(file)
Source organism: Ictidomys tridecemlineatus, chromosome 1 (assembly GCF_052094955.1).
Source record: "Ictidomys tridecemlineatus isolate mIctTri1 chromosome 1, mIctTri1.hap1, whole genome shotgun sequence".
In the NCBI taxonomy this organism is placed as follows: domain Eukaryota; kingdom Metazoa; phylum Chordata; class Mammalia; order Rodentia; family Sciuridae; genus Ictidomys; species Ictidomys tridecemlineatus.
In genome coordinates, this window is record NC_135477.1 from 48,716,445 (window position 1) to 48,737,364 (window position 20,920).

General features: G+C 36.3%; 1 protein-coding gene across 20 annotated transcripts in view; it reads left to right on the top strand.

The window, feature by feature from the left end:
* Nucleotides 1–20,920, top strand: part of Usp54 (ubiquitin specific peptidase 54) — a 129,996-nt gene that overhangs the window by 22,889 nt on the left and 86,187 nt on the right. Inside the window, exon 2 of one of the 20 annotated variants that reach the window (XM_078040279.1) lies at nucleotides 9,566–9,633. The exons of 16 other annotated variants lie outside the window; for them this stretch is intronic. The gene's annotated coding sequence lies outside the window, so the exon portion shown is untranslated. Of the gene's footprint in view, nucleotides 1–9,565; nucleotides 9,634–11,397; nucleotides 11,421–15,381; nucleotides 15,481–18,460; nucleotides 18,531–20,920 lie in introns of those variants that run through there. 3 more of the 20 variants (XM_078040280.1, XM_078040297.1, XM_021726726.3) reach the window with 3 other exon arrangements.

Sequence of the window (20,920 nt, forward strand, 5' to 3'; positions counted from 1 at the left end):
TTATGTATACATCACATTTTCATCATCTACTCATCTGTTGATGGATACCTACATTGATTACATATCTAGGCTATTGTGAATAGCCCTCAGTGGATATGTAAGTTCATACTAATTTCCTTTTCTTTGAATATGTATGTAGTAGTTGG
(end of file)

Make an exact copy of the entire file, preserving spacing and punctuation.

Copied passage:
Source organism: Ictidomys tridecemlineatus, chromosome 1 (assembly GCF_052094955.1).
Source record: "Ictidomys tridecemlineatus isolate mIctTri1 chromosome 1, mIctTri1.hap1, whole genome shotgun sequence".
In the NCBI taxonomy this organism is placed as follows: domain Eukaryota; kingdom Metazoa; phylum Chordata; class Mammalia; order Rodentia; family Sciuridae; genus Ictidomys; species Ictidomys tridecemlineatus.
In genome coordinates, this window is record NC_135477.1 from 48,716,445 (window position 1) to 48,737,364 (window position 20,920).

General features: G+C 36.3%; 1 protein-coding gene across 20 annotated transcripts in view; it reads left to right on the top strand.

The window, feature by feature from the left end:
* Nucleotides 1–20,920, top strand: part of Usp54 (ubiquitin specific peptidase 54) — a 129,996-nt gene that overhangs the window by 22,889 nt on the left and 86,187 nt on the right. Inside the window, exon 2 of one of the 20 annotated variants that reach the window (XM_078040279.1) lies at nucleotides 9,566–9,633. The exons of 16 other annotated variants lie outside the window; for them this stretch is intronic. The gene's annotated coding sequence lies outside the window, so the exon portion shown is untranslated. Of the gene's footprint in view, nucleotides 1–9,565; nucleotides 9,634–11,397; nucleotides 11,421–15,381; nucleotides 15,481–18,460; nucleotides 18,531–20,920 lie in introns of those variants that run through there. 3 more of the 20 variants (XM_078040280.1, XM_078040297.1, XM_021726726.3) reach the window with 3 other exon arrangements.

Sequence of the window (20,920 nt, forward strand, 5' to 3'; positions counted from 1 at the left end):
TTATGTATACATCACATTTTCATCATCTACTCATCTGTTGATGGATACCTACATTGATTACATATCTAGGCTATTGTGAATAGCCCTCAGTGGATATGTAAGTTCATACTAATTTCCTTTTCTTTGAATATGTATGTAGTAGTTGG